By Emily Tate, Managing Editor

Jack Yungblut turned 20 years old last week. But if he had been a little less drunk that Tuesday night in late August, if he had looped his belt just a little tighter around his neck, Jack might not have made it to his birthday.

On that night during Welcome Week at Miami, Jack tried to hang himself from a bridge in the Formal Gardens, not far from his dorm.

Many college students in recent years have not been so lucky. Suicide has become a leading cause of death on U.S. campuses, and an estimated 7 percent of college students have considered trying to take their own lives in the last year, according to the National Alliance on Mental Illness (NAMI).

NAMI also found that one in four adults between the ages of 18 and 24 have a diagnosable mental illness, and 73 percent of those affected have experienced a mental health crisis while at college.

For Jack Yungblut, emotional difficulties began early. He remembers feeling something was wrong as early as third grade.

When Jack was 7, his uncle committed suicide. His mother, Emily Yungblut, said she and her husband tried to be open and honest about it with their children — Jack and his three younger sisters — and explained it to them as they got older.

“In our family, there’s never been anything to be ashamed of or embarrassed of,” Emily Yungblut said.

It was during his time at Turpin High School in Cincinnati that Jack told his parents of his own depression.

His symptoms became more serious in high school, but there were plenty of distractions, like playing lacrosse, to keep his mind off it.

Then they escalated when he entered Miami in the fall of 2014.

At first he took Zoloft, an antidepressant, but he soon gave that up. He hated the way it made him feel — numb, fuzzy, shaky and unaware.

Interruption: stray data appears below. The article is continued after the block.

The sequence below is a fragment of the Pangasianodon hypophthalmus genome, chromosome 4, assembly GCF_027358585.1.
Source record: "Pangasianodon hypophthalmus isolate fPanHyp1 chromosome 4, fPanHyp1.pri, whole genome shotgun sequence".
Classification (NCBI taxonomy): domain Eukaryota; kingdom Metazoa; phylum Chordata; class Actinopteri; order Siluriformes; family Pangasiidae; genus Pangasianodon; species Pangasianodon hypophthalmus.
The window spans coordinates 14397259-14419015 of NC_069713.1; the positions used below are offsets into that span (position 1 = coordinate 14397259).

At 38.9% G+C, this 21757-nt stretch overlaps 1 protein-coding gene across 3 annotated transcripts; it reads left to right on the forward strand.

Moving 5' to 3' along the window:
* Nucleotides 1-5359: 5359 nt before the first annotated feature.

“Instead of having really high highs and really low lows, [I was] just kind of flat-lined,” Jack said.

When he stopped taking the antidepressant, his bad days began to outnumber the good ones.

“It wouldn’t even have to be something big or traumatizing to set me off,” he said. “Some little thing would bring me down for, like, two weeks.”

And instead of lacrosse, Jack got involved with other things, like drinking and partying.

“At school, the distractions were a little more self-destructive,” he said.

During winter break last year, Jack was in a bad place. He picked out the day he was going to commit suicide. But when that day came, he couldn’t bring himself to do it.

He had set a date like that several times, but in the end, he always changed his mind at the last minute. He thought of his sisters — ages 12, 15 and 16.

“What if my sisters were the ones to find me?”

He didn’t want them to see him like that.

When Jack returned to Miami for the spring semester, he pledged Sigma Nu fraternity. This, he said, turned things around for a while. He wasn’t thinking about his depression. He was too busy meeting people. For the first time all year, he was happy.

But in early April, Sigma Nu went under investigation, and everything — the parties, the socializing — came to a halt. All of the things that had filled his schedule, distracting him from his dark thoughts, suddenly disappeared.

“I felt like something I had put a lot of work into was just … done.”

That last month of school was an extreme low. During the investigation, Jack felt as if the university was stringing Sigma Nu along, telling them something one day and another thing the next. He attended one or two classes a week, at most. And he was sleeping 15 or 16 hours a day — a key symptom of depression.

In the fall semester, he earned around a 3.3 GPA. Even that, he said, was unusually low for him, as he’d always done very well in school. By the end of freshman year, his GPA had dropped to a 1.7.

Jack knew he was struggling at the end of the school year, and he recognized that the downward spiral would only continue if nothing changed. Still, in August, he decided to return for sophomore year.

That’s how Jack found himself in the Formal Gardens that Tuesday night.

It was the first week of classes at Miami. He went to a party off campus, then to Side Bar — nothing out of the ordinary. But at the bar, Jack started to panic. Something snapped, and he left in a hurry, without telling any of his friends.